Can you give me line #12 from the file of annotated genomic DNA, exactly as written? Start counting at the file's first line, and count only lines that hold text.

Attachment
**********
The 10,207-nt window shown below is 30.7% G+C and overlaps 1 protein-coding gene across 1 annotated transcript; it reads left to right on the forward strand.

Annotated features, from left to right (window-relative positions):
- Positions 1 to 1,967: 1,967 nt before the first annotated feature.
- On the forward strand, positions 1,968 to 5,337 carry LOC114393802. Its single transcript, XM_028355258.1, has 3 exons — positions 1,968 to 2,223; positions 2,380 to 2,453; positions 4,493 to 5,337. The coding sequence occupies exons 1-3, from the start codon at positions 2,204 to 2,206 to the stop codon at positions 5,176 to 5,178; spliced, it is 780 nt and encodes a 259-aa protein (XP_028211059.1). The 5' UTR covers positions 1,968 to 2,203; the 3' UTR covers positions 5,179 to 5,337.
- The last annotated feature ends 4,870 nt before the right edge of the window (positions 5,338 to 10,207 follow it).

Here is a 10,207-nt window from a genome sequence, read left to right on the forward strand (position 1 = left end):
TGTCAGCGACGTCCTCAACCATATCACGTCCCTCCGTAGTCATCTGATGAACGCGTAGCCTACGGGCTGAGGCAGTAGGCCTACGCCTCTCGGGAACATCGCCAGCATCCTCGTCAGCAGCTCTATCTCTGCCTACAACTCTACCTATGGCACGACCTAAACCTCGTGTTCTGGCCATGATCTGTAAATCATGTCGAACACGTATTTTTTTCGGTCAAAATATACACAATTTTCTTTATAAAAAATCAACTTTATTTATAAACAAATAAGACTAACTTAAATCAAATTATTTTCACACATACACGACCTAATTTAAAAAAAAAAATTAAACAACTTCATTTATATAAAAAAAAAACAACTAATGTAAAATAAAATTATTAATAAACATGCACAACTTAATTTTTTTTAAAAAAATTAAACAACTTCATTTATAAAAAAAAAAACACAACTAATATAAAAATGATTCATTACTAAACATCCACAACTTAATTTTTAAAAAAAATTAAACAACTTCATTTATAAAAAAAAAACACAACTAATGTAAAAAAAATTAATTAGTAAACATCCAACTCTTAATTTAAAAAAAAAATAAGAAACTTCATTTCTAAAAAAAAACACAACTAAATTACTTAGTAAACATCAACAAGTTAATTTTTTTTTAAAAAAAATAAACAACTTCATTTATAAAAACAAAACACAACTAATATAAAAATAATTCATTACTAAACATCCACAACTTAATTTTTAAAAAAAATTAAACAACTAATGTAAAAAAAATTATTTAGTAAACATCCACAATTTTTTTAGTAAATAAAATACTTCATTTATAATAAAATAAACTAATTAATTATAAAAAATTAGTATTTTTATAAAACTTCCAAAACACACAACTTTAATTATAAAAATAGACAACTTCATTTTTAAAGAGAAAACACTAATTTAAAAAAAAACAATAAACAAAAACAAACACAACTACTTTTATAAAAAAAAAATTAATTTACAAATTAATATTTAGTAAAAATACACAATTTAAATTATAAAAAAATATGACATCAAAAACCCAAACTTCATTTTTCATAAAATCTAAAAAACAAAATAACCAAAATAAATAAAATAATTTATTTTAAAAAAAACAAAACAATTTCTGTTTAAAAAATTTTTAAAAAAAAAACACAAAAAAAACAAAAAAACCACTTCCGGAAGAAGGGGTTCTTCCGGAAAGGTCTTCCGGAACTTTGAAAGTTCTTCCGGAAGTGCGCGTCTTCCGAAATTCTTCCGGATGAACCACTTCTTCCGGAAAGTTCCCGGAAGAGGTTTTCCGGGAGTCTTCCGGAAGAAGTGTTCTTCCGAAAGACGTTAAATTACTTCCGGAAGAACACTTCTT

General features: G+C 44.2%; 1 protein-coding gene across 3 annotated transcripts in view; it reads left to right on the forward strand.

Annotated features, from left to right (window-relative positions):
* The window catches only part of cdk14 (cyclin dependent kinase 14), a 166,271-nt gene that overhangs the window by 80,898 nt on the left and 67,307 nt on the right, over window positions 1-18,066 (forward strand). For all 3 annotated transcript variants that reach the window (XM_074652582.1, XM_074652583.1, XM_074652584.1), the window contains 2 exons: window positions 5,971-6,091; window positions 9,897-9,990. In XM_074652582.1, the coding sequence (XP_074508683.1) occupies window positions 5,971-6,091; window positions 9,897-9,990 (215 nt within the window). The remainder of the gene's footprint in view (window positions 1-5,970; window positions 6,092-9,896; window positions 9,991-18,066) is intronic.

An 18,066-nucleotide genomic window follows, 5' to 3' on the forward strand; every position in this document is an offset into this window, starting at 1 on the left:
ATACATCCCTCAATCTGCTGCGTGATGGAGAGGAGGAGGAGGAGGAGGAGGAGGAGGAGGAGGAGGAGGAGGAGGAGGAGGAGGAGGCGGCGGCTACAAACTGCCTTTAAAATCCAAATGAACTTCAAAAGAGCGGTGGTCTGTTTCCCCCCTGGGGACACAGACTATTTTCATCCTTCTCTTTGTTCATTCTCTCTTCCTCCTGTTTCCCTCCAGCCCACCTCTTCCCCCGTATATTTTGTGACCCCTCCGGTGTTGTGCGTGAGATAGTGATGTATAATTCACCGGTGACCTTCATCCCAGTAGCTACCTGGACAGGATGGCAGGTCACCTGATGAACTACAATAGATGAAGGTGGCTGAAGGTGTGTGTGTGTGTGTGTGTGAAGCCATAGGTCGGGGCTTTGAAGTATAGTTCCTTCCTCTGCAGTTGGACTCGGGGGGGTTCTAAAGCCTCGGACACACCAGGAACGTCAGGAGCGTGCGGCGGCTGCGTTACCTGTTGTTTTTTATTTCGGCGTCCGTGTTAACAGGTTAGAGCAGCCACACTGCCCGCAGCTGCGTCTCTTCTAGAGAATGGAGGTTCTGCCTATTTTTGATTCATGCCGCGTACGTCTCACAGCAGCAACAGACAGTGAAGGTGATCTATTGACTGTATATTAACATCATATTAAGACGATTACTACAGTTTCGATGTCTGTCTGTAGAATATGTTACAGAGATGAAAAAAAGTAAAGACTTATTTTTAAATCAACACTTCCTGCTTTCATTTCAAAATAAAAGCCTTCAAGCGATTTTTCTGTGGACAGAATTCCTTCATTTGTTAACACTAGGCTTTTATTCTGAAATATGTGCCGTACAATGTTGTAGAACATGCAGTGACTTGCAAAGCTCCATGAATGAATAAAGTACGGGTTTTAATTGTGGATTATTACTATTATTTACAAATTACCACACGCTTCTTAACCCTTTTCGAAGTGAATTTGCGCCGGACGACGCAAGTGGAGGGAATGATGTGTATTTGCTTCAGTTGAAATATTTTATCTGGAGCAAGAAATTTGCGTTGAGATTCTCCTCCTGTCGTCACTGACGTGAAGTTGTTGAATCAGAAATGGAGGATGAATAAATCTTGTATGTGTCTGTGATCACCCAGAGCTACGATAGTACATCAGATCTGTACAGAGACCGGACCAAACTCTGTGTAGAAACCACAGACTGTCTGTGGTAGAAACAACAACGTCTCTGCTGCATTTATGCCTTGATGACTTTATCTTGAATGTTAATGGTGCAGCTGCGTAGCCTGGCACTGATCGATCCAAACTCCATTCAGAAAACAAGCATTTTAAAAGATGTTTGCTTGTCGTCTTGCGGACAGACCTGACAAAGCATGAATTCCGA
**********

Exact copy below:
ATACATCCCTCAATCTGCTGCGTGATGGAGAGGAGGAGGAGGAGGAGGAGGAGGAGGAGGAGGAGGAGGAGGAGGAGGAGGAGGAGGCGGCGGCTACAAACTGCCTTTAAAATCCAAATGAACTTCAAAAGAGCGGTGGTCTGTTTCCCCCCTGGGGACACAGACTATTTTCATCCTTCTCTTTGTTCATTCTCTCTTCCTCCTGTTTCCCTCCAGCCCACCTCTTCCCCCGTATATTTTGTGACCCCTCCGGTGTTGTGCGTGAGATAGTGATGTATAATTCACCGGTGACCTTCATCCCAGTAGCTACCTGGACAGGATGGCAGGTCACCTGATGAACTACAATAGATGAAGGTGGCTGAAGGTGTGTGTGTGTGTGTGTGTGAAGCCATAGGTCGGGGCTTTGAAGTATAGTTCCTTCCTCTGCAGTTGGACTCGGGGGGGTTCTAAAGCCTCGGACACACCAGGAACGTCAGGAGCGTGCGGCGGCTGCGTTACCTGTTGTTTTTTATTTCGGCGTCCGTGTTAACAGGTTAGAGCAGCCACACTGCCCGCAGCTGCGTCTCTTCTAGAGAATGGAGGTTCTGCCTATTTTTGATTCATGCCGCGTACGTCTCACAGCAGCAACAGACAGTGAAGGTGATCTATTGACTGTATATTAACATCATATTAAGACGATTACTACAGTTTCGATGTCTGTCTGTAGAATATGTTACAGAGATGAAAAAAAGTAAAGACTTATTTTTAAATCAACACTTCCTGCTTTCATTTCAAAATAAAAGCCTTCAAGCGATTTTTCTGTGGACAGAATTCCTTCATTTGTTAACACTAGGCTTTTATTCTGAAATATGTGCCGTACAATGTTGTAGAACATGCAGTGACTTGCAAAGCTCCATGAATGAATAAAGTACGGGTTTTAATTGTGGATTATTACTATTATTTACAAATTACCACACGCTTCTTAACCCTTTTCGAAGTGAATTTGCGCCGGACGACGCAAGTGGAGGGAATGATGTGTATTTGCTTCAGTTGAAATATTTTATCTGGAGCAAGAAATTTGCGTTGAGATTCTCCTCCTGTCGTCACTGACGTGAAGTTGTTGAATCAGAAATGGAGGATGAATAAATCTTGTATGTGTCTGTGATCACCCAGAGCTACGATAGTACATCAGATCTGTACAGAGACCGGACCAAACTCTGTGTAGAAACCACAGACTGTCTGTGGTAGAAACAACAACGTCTCTGCTGCATTTATGCCTTGATGACTTTATCTTGAATGTTAATGGTGCAGCTGCGTAGCCTGGCACTGATCGATCCAAACTCCATTCAGAAAACAAGCATTTTAAAAGATGTTTGCTTGTCGTCTTGCGGACAGACCTGACAAAGCATGAATTCCGA